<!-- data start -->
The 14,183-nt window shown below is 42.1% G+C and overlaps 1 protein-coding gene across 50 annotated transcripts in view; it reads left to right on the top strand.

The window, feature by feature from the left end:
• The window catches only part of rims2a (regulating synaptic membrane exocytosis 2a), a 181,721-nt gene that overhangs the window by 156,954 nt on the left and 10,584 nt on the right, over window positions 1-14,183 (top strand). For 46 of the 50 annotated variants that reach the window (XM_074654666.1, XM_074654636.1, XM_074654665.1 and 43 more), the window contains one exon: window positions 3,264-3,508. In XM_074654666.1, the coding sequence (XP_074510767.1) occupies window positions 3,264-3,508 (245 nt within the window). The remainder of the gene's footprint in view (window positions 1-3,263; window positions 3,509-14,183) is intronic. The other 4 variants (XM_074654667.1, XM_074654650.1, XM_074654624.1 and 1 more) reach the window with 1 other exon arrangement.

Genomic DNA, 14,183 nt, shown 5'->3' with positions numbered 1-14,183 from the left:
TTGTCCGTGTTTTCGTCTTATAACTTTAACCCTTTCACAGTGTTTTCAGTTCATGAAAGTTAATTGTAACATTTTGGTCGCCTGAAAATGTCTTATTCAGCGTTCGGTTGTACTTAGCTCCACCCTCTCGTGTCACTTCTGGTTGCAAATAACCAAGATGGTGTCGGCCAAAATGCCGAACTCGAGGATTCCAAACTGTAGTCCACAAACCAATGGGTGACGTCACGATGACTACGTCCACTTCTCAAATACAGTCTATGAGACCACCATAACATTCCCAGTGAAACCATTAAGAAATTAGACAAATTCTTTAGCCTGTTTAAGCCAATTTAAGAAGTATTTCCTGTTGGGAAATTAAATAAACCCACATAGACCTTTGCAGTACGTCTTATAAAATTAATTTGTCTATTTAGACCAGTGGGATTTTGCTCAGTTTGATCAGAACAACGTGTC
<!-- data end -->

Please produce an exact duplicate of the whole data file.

The 14,183-nt window shown below is 42.1% G+C and overlaps 1 protein-coding gene across 50 annotated transcripts in view; it reads left to right on the top strand.

The window, feature by feature from the left end:
• The window catches only part of rims2a (regulating synaptic membrane exocytosis 2a), a 181,721-nt gene that overhangs the window by 156,954 nt on the left and 10,584 nt on the right, over window positions 1-14,183 (top strand). For 46 of the 50 annotated variants that reach the window (XM_074654666.1, XM_074654636.1, XM_074654665.1 and 43 more), the window contains one exon: window positions 3,264-3,508. In XM_074654666.1, the coding sequence (XP_074510767.1) occupies window positions 3,264-3,508 (245 nt within the window). The remainder of the gene's footprint in view (window positions 1-3,263; window positions 3,509-14,183) is intronic. The other 4 variants (XM_074654667.1, XM_074654650.1, XM_074654624.1 and 1 more) reach the window with 1 other exon arrangement.

Genomic DNA, 14,183 nt, shown 5'->3' with positions numbered 1-14,183 from the left:
TTGTCCGTGTTTTCGTCTTATAACTTTAACCCTTTCACAGTGTTTTCAGTTCATGAAAGTTAATTGTAACATTTTGGTCGCCTGAAAATGTCTTATTCAGCGTTCGGTTGTACTTAGCTCCACCCTCTCGTGTCACTTCTGGTTGCAAATAACCAAGATGGTGTCGGCCAAAATGCCGAACTCGAGGATTCCAAACTGTAGTCCACAAACCAATGGGTGACGTCACGATGACTACGTCCACTTCTCAAATACAGTCTATGAGACCACCATAACATTCCCAGTGAAACCATTAAGAAATTAGACAAATTCTTTAGCCTGTTTAAGCCAATTTAAGAAGTATTTCCTGTTGGGAAATTAAATAAACCCACATAGACCTTTGCAGTACGTCTTATAAAATTAATTTGTCTATTTAGACCAGTGGGATTTTGCTCAGTTTGATCAGAACAACGTGTC